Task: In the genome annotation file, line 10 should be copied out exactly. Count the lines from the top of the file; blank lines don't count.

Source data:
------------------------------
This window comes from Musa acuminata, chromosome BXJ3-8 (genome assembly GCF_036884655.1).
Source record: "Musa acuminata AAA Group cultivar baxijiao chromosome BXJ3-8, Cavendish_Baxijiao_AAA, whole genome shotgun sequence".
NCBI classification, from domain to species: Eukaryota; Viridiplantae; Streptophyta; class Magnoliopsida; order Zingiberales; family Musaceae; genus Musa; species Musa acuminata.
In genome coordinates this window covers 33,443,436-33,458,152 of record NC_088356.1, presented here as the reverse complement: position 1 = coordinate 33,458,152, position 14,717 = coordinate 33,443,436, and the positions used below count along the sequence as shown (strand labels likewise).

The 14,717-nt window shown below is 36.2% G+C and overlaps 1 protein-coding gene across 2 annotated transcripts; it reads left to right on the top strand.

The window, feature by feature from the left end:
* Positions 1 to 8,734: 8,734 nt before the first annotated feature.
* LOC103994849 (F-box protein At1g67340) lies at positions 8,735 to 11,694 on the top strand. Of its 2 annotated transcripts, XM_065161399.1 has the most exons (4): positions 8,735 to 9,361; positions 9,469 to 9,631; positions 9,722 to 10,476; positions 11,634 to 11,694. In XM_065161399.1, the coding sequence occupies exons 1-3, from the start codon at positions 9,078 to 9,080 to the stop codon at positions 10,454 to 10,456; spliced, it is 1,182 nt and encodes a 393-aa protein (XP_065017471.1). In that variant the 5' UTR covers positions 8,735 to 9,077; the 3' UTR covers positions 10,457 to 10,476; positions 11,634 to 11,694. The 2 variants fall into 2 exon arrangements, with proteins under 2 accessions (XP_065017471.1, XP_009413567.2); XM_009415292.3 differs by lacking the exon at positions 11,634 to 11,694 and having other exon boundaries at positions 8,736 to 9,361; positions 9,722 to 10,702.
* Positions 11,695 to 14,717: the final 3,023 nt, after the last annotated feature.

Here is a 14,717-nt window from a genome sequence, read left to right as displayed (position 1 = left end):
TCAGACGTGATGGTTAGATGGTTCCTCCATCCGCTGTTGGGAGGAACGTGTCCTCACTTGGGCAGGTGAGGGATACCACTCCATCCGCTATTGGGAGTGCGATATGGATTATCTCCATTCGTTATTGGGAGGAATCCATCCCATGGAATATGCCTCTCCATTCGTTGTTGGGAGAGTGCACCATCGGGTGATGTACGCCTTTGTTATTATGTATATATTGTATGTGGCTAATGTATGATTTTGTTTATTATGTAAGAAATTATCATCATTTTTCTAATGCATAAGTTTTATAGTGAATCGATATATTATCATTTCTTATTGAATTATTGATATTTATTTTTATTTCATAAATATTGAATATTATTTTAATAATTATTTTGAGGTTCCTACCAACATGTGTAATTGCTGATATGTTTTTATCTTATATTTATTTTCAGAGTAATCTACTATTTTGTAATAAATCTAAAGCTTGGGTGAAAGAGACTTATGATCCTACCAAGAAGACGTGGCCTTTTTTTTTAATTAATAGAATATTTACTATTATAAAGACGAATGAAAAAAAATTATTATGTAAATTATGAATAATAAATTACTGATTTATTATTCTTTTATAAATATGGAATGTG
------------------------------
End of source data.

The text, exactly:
Here is a 14,717-nt window from a genome sequence, read left to right as displayed (position 1 = left end):